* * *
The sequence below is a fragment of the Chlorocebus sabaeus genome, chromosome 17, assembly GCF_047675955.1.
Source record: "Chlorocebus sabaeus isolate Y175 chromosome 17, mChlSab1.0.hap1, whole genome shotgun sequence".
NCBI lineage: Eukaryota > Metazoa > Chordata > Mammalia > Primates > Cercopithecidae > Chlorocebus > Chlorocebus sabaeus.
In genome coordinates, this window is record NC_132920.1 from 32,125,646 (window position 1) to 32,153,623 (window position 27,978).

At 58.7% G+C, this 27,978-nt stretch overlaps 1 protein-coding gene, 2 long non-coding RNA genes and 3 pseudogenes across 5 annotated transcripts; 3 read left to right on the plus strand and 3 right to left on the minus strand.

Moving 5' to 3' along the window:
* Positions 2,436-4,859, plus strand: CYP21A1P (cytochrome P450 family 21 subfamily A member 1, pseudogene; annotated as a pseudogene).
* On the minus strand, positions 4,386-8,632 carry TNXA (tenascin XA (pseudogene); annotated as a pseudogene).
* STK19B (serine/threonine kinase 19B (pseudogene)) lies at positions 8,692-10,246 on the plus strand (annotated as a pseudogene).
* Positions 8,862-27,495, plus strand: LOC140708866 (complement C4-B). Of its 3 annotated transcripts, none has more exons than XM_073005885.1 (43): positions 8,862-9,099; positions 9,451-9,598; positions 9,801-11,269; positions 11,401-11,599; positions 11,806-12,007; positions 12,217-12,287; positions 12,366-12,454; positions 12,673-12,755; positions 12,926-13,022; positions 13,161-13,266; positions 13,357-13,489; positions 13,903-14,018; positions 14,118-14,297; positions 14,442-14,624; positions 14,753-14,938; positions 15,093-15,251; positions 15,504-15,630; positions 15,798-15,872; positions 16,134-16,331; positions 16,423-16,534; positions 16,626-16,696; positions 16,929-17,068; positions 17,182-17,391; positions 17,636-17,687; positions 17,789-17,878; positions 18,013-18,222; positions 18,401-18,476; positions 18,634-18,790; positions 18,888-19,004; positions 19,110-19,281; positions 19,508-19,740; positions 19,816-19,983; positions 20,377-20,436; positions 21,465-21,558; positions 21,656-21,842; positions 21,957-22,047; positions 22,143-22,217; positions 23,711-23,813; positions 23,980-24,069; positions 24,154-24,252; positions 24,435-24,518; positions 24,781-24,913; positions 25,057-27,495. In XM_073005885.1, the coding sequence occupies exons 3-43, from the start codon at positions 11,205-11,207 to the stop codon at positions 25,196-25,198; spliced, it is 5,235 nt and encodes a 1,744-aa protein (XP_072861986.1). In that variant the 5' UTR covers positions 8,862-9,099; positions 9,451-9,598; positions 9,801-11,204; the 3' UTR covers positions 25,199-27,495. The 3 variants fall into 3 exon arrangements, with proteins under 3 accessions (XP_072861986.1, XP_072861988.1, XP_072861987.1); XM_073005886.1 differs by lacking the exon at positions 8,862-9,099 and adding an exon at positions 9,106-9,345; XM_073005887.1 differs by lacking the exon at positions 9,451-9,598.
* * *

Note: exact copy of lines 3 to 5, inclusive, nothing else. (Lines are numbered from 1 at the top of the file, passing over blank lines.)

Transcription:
NCBI lineage: Eukaryota > Metazoa > Chordata > Mammalia > Primates > Cercopithecidae > Chlorocebus > Chlorocebus sabaeus.
In genome coordinates, this window is record NC_132920.1 from 32,125,646 (window position 1) to 32,153,623 (window position 27,978).

At 58.7% G+C, this 27,978-nt stretch overlaps 1 protein-coding gene, 2 long non-coding RNA genes and 3 pseudogenes across 5 annotated transcripts; 3 read left to right on the plus strand and 3 right to left on the minus strand.